Appetisers are a heavy smoked trout, nice and dry, ricotta dip with olive oil. Plus crispy pork skin with bitter chocolate and olive oil, lovely and warm potato soup in a glass, all very good.
Next, wild mushroom consommé with ravioli with great flavour and crystal clear. Ceviche followed quickly with bright purple colour, seaweed balls (Heston has a lot to answer for) very strong but good.
Guinea pig followed with chutney and salsa. Alpacha jerky with garlic and onions was good, love the fried garlic.
Lamb mince brochette with black quinoa and chincho was really powerful but good.
Finally desserts, poached tree tomato and a plate of citrus desserts to round off a spectacular meal.
Wines were superb, Argentinian, Chilean and Peruvian all could keep up with any other country in my eyes, very, very good.
Petit fours then bed…this time sleeping a bit better.
We say goodbye to Nacho and get a bus 45 minutes up the valley to get the train to Ollantaytambo railway station. Here is the first part of my trip to Machu Picchu, lost Inca city, wow…
The road is really bumpy but we finally arrive. It’s hot and humid already and it’s still early. After some confusion we meet Armando, Inca Rails top man. He is going to accompany us all the way in the Presidents carriage. We film on the train tracks, in between two trains passing. Its fine, as the saying goes (“Anything goes in Peru’) mmmm heard that one before somewhere, although Janice was a little worried. Our carriage is attached and we finally get and are greeted with chilled towels ands yep…a Pisco Sour. Sam and Chris are sent in a pick up to go some 2k down the tracks to get some passing shots.
We relax and take in the President’s carriage. Its superb, brand new with swivel armchairs, wooden panelling and full bar and service. There is even a special Phil Vickery menu to welcome us aboard.
We set off after a few minutes and get chatting to Armando. He is very funny and it turns out he worked for British Rail in the sixties and seventies in Crewe, and knew all about railways. We tease him about the state of the railway network in the UK some years ago. He in turn says our food in the UK is awful apart from raspberry sponge and custard they served in the canteen!!! We get on really well and before long the lads are back on and we are served a superb lunch. The scenery is stunning, as we hug the river right up the valley. It takes roughly 1½ hours and as Armando explains the climate will change from parched landscape to lush sub tropical rain forest. Its breath taking, and we occasionally pass the famous Inca trail camps and small hostels.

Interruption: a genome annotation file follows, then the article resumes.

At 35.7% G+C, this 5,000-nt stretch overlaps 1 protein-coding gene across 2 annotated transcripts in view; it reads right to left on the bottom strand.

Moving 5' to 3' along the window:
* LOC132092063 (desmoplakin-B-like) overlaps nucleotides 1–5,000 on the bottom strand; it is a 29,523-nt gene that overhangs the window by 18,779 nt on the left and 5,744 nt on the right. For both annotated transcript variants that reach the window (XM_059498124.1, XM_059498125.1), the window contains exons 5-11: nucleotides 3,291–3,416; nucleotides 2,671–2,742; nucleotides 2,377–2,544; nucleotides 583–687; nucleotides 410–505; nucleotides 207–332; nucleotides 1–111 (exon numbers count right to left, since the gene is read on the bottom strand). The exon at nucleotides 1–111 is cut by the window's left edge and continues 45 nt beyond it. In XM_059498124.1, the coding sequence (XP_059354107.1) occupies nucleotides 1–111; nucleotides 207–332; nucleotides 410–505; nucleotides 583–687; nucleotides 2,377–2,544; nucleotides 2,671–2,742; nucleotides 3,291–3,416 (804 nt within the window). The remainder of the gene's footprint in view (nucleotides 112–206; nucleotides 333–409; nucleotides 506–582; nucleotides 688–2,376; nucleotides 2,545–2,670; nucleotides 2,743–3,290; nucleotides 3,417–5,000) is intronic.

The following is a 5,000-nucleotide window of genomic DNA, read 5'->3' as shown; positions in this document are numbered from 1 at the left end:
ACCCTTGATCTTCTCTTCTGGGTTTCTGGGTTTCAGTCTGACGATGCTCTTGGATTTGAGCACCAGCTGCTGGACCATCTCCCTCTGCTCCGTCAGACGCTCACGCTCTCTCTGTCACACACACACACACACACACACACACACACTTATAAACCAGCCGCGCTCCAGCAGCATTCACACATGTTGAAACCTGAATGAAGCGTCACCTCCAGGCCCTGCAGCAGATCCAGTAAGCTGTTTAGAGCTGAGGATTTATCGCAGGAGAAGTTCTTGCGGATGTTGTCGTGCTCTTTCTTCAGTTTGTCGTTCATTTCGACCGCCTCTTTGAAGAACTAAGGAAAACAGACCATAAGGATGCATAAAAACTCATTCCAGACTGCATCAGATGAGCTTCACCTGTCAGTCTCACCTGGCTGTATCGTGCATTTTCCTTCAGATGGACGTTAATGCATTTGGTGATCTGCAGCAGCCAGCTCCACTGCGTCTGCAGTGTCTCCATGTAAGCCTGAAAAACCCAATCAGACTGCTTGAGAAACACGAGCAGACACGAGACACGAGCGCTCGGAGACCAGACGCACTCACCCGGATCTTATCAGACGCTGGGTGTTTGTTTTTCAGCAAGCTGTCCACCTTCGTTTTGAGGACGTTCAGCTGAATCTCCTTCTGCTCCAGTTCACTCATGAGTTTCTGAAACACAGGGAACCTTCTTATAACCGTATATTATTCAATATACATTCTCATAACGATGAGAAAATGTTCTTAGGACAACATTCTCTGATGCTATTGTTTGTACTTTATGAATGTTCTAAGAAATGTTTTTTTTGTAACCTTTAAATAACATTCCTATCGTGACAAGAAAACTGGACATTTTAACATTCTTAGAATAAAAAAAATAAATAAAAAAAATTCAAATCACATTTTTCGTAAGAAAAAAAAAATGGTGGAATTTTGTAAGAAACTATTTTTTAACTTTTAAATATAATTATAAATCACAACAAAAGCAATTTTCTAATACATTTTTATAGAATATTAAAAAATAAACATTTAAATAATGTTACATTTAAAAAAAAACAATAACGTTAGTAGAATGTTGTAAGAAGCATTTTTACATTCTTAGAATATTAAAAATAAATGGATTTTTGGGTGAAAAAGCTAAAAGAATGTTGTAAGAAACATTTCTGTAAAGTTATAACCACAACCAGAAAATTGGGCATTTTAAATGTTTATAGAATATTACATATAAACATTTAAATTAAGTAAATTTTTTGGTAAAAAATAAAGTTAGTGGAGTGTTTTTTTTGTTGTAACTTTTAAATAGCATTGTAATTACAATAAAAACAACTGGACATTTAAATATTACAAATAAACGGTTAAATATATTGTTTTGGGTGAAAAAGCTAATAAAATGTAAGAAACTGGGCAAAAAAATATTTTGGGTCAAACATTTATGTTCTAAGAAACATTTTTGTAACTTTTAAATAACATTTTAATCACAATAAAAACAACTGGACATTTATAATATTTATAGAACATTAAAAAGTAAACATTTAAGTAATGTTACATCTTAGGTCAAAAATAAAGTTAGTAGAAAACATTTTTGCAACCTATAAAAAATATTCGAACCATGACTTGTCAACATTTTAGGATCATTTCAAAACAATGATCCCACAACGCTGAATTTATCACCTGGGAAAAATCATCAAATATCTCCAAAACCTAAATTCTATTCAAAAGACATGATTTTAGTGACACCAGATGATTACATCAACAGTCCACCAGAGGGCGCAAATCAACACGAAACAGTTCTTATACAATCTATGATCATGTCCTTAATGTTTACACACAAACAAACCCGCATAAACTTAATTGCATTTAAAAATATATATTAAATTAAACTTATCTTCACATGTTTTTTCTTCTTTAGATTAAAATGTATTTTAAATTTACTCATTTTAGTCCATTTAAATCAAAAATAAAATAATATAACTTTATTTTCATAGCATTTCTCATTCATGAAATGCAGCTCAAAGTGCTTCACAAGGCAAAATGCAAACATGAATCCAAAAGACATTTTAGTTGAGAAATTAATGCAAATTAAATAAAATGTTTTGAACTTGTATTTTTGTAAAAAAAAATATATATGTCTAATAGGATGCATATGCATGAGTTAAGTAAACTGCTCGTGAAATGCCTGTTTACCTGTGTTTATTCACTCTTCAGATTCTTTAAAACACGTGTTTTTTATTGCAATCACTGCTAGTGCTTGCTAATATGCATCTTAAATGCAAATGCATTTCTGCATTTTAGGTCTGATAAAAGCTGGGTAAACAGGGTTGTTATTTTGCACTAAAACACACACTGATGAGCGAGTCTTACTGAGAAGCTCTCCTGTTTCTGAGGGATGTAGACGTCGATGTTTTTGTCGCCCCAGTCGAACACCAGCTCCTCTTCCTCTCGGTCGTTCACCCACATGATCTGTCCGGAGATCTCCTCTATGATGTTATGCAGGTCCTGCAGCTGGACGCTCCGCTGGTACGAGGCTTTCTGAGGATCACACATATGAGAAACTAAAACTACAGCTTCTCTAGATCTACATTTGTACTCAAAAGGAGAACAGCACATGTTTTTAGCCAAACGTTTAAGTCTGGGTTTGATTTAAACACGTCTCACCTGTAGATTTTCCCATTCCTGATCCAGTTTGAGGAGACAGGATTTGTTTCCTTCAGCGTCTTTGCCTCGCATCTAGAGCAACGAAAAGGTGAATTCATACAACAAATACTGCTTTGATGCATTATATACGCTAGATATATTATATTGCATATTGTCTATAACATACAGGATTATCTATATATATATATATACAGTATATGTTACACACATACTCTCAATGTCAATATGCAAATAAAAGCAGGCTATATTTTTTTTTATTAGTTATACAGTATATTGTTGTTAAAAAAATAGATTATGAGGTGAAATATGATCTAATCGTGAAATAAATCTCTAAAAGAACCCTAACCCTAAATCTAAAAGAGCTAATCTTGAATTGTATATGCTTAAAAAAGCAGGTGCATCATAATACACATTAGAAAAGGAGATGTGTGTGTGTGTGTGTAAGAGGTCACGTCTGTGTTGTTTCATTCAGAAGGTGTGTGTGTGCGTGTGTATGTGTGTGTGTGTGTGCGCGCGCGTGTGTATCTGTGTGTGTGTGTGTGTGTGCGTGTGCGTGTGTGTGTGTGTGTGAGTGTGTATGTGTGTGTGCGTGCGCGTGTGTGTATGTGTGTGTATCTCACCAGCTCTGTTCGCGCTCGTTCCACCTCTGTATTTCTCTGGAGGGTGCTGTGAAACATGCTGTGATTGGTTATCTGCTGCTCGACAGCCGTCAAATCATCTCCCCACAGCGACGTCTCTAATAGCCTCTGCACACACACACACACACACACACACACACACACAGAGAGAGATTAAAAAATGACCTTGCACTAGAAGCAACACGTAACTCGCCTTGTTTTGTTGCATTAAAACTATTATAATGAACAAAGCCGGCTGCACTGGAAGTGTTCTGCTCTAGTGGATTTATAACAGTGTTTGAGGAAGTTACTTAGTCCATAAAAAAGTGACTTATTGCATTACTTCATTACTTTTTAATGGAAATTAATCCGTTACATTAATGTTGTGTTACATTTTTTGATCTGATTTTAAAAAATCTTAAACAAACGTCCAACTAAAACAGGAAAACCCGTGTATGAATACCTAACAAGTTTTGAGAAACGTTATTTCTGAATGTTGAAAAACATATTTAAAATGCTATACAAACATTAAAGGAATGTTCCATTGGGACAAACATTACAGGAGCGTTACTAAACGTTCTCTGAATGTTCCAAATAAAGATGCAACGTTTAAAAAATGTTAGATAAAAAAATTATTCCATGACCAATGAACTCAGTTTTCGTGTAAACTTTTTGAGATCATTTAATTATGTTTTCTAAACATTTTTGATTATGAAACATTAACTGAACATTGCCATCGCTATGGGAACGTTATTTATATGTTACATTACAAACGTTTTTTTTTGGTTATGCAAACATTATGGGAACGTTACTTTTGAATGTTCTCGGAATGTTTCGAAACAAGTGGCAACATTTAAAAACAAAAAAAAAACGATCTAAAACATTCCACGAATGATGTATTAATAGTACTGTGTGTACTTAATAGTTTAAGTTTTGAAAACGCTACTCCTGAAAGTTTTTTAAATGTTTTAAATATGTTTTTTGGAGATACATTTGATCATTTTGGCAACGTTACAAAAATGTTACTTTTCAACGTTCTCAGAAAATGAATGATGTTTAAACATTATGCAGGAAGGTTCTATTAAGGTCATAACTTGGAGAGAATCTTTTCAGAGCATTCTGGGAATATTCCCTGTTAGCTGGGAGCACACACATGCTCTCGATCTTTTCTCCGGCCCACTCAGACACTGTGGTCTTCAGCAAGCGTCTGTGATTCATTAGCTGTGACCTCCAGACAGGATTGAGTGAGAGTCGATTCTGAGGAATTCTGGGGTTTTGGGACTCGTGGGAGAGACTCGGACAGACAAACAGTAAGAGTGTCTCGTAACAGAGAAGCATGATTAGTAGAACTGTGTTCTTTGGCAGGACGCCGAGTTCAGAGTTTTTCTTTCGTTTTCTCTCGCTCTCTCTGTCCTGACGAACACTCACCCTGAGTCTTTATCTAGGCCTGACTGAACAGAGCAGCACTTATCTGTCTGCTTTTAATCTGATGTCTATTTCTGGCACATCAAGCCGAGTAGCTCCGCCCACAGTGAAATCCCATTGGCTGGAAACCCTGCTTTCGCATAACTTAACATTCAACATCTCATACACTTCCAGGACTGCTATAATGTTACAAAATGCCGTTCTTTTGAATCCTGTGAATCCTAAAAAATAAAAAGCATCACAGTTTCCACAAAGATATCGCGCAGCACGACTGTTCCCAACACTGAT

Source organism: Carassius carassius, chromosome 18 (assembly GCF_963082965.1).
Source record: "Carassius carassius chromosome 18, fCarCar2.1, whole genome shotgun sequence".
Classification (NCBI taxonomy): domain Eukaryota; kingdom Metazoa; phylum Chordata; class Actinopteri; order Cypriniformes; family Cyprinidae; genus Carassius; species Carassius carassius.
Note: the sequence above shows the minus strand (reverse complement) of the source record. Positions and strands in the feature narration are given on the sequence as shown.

Back to lunch, we start with a Chilcano drink and delicious fried/roasted sweet corn ears, warn salty and delicious. delicious. After the appetiser we had Ceviche. Next chicken with mayo and potatoes and Huacatay leaves. Fish course, was trout cubes with 3 chilli sauce, antichucho and creamy quinoa. This was light, perfectly cooked and really nice. Finally a fruit salad and a deep purple jelly pudding, fresh and a nice way to end a cracking journey and meal. The service is outstanding and in complete control was Camille and barman Hugo.
Some very nice wines also accompanied the meal Don Nicaner and Nieto Senetiner, both Argentinian.
Armando gets entertains us with some good stories, the best one being that Mick Jagger had rented this very coach a few months ago.
It’s not long before we get to Aguas Calientes station and its now mid afternoon.
Thankfully our hotel is right beside the train station, and tracks, so our kit is taken for us. We check into the sister hotel from the Amazon part of our trip, the Casa Andina Private Hotel. Its very nice and we are met by the manger Marc, who is charming and very helpful. The staff are also very clued up and nothing is a problem. We are shown to our rooms after a glass of chilled tea from the hotels own tea plantation. It’s strong, smoky and hits the spot.
My room is perfect, comfortable and spacious with own fire and outdoor thermal pool. I’m a lucky boy.
I relax and do some writing before hopping into my pool. It’s very refreshing even though it’s hot and warm outside. The good thing is that it does cool off very quickly once the sun goes in or at night, so we are sleeping well.